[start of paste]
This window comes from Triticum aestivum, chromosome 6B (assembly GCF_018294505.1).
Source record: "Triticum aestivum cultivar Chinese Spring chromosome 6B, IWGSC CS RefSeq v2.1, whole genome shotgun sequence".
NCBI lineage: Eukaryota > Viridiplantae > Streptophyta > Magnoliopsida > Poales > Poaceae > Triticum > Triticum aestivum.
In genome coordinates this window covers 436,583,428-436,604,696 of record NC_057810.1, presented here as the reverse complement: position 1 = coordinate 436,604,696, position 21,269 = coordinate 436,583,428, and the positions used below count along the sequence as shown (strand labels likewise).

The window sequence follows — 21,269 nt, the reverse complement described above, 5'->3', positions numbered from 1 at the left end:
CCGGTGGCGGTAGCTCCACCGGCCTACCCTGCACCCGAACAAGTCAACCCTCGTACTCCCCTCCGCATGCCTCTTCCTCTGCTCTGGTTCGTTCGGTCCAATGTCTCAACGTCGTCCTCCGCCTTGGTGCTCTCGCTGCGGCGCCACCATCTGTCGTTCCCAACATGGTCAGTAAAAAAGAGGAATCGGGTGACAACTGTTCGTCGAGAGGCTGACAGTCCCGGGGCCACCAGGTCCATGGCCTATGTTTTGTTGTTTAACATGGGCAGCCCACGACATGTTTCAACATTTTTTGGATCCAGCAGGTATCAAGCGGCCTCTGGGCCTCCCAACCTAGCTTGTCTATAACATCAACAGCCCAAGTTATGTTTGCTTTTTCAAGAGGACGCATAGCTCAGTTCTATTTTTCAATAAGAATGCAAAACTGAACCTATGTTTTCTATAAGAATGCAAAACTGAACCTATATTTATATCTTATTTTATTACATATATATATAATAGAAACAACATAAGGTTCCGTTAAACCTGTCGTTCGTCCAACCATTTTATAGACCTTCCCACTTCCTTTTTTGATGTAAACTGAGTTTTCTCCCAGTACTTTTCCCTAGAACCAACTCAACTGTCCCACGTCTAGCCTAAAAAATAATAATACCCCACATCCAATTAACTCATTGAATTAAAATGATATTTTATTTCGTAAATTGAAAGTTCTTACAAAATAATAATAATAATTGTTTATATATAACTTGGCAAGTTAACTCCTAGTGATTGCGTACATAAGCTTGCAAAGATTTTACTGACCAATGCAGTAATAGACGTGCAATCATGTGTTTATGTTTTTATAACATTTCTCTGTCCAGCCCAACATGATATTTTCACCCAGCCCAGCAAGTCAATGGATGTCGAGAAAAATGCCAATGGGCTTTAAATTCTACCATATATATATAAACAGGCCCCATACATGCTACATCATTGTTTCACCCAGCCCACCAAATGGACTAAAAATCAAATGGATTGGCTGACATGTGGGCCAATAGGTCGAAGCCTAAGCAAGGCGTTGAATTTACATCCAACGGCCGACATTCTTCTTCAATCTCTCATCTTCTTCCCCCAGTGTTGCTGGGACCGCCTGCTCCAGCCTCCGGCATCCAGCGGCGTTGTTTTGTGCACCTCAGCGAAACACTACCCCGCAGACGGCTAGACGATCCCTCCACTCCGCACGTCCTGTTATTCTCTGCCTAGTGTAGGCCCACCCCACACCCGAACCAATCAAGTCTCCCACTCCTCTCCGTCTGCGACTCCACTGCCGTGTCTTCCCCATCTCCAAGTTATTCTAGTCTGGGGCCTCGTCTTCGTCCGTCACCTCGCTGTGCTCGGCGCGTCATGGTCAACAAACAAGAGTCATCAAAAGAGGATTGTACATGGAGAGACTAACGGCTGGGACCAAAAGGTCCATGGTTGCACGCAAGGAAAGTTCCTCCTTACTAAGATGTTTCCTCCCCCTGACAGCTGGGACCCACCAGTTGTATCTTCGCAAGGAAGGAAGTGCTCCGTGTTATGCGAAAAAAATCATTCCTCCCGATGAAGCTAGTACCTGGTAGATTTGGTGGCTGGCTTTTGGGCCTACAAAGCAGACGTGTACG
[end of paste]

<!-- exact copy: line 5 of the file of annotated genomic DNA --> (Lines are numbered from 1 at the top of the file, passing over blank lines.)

The window sequence follows — 21,269 nt, the reverse complement described above, 5'->3', positions numbered from 1 at the left end: